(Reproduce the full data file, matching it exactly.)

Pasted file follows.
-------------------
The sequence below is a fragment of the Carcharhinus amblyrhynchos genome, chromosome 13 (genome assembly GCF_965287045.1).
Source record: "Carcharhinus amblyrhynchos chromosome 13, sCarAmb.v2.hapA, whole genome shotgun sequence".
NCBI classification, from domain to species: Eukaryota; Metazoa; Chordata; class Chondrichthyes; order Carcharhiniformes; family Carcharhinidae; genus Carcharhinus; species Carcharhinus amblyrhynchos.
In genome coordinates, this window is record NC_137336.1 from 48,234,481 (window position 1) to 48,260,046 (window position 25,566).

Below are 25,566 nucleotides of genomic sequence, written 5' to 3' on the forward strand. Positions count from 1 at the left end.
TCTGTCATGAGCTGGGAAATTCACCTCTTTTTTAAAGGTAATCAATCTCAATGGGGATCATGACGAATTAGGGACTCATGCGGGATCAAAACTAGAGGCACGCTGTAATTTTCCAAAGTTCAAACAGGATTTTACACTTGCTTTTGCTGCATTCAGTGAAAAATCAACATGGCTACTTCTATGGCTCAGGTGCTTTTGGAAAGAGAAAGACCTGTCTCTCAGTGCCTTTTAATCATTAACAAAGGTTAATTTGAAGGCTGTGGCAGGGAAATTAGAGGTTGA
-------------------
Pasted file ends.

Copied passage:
The sequence below is a fragment of the Carcharhinus amblyrhynchos genome, chromosome 13 (genome assembly GCF_965287045.1).
Source record: "Carcharhinus amblyrhynchos chromosome 13, sCarAmb.v2.hapA, whole genome shotgun sequence".
NCBI classification, from domain to species: Eukaryota; Metazoa; Chordata; class Chondrichthyes; order Carcharhiniformes; family Carcharhinidae; genus Carcharhinus; species Carcharhinus amblyrhynchos.
In genome coordinates, this window is record NC_137336.1 from 48,234,481 (window position 1) to 48,260,046 (window position 25,566).

Below are 25,566 nucleotides of genomic sequence, written 5' to 3' on the forward strand. Positions count from 1 at the left end.
TCTGTCATGAGCTGGGAAATTCACCTCTTTTTTAAAGGTAATCAATCTCAATGGGGATCATGACGAATTAGGGACTCATGCGGGATCAAAACTAGAGGCACGCTGTAATTTTCCAAAGTTCAAACAGGATTTTACACTTGCTTTTGCTGCATTCAGTGAAAAATCAACATGGCTACTTCTATGGCTCAGGTGCTTTTGGAAAGAGAAAGACCTGTCTCTCAGTGCCTTTTAATCATTAACAAAGGTTAATTTGAAGGCTGTGGCAGGGAAATTAGAGGTTGA